Best,

    -PoF

     

     

    40-something anesthesiologist and personal finance blogger @ https://physicianonfire.com [Part of the WCI Network] Find me on Twitter: @physicianonfire

    FIRE. Financial Independence. Retire Early.

    #23703 Reply
    Liked by GXA, RocDoc
    LBKCLU LBKCLU 
    Moderator
    Status: Website Sponsor, Insurance Agent
    Posts: 261
    Joined: 01/08/2016

    I agree that you need coverage based upon your family situation but what has not been mentioned is that any conditions from which you are currently receiving VA disability benefits will cause those conditions/body parts to be excluded and benefits will not be payable on an individual policy. Additionally, the $1,000 monthly benefit that you are receiving will also be reduced on a dollar for dollar basis in terms of what you can purchase individually.

    As agents and your peers, we shouldn’t have to tell you this but bad things happen to good people and you, as a physician, see this everyday. Your most valuable asset is your ability to earn an income and it should be protected.

    Your Most Valuable Financial Asset

     

     

    Lawrence B. Keller CFP®, CLU®, ChFC®, RHU®, LUTCF
    http://www.physicianfinancialservices.com I (800) 481-6447

    #23704 Reply
    Avatar G 
    Participant
    Status: Physician, Small Business Owner
    Posts: 1547
    Joined: 01/08/2016

    I’m thinking of cutting back on disability when my net assets are $3.5m (and no debt), again at 4m, and likely naked at 4.5-5m. I have 3 policies, so that will be easy. You have a lot of mouths to feed…buy the policy and consider it the cost of being a dad.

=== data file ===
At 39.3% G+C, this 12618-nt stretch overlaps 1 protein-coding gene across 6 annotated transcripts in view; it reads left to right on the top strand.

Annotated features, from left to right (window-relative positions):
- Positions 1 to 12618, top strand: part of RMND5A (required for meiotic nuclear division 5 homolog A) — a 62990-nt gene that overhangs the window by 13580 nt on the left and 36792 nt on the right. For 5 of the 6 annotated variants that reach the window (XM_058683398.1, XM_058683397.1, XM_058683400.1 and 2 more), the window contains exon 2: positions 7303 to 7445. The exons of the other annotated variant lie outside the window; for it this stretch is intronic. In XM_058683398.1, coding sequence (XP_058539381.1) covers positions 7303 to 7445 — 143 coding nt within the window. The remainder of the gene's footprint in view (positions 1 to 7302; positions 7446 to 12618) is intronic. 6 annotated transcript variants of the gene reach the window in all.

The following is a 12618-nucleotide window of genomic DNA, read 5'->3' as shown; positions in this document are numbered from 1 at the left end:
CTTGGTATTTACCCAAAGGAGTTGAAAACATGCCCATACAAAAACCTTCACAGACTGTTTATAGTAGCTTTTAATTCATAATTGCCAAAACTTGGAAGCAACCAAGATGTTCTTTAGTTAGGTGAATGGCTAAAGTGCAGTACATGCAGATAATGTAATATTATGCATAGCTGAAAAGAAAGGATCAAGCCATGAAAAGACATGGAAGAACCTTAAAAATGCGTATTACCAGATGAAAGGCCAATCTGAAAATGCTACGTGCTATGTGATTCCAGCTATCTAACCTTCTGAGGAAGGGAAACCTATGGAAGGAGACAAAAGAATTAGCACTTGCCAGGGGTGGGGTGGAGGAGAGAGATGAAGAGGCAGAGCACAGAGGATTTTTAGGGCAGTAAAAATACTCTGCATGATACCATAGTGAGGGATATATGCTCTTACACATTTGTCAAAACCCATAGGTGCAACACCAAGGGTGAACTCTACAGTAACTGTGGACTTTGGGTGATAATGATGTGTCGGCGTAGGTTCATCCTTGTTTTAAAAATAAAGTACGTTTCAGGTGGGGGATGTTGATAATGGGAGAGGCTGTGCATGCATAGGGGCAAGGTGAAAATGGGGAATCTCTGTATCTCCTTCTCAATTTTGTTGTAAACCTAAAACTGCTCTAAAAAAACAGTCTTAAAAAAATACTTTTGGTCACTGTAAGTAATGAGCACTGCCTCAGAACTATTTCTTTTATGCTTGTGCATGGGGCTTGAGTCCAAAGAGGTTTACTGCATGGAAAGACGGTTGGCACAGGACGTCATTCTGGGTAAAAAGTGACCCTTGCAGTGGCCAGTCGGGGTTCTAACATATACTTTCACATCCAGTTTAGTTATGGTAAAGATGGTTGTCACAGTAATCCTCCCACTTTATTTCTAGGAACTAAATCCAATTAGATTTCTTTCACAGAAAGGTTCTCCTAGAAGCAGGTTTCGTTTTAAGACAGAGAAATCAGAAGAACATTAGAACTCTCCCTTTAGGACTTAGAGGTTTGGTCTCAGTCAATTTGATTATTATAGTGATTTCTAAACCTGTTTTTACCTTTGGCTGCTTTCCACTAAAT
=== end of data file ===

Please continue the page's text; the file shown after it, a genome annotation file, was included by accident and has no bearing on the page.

#23713 Reply
    Liked by RocDoc
    hatton1 hatton1 
    Participant
    Status: Physician
    Posts: 2981
    Joined: 01/11/2016

    I bought disability insurance as a single resident to protect just myself.  I dropped it in my 40s when I was sure of my financial independence. It lets you sleep at night.  I have known numerous docs who have used this type of policy.  The bottom line is you never know.  Seemingly healthy people get hurt or develop incurable illness all the time.  It is rather amazing to scrimp on this expense when you have a non-working spouse and kids.

    #23715 Reply
    Liked by RocDoc
    Avatar Dr_JB 
    Participant
    Status: Physician
    Posts: 21
    Joined: 01/10/2016

    I would contend that my wife and children are not entirely dependent on my $54k/yr paycheck.

     

    #1) My wife would be able to find work, as she keeps up to date with her certifications, in a moderately high demand field that pays $50-90k/yr

    #2) Don’t my savings, non-physician rental income, social security disability, and VA disability offer a floor?

    #3) In the event of a physical disability, I could train as an actuary and play the other side of this wager for hundreds of others :).  I could transition to academic medicine where mobility and motor function are of lower requisite.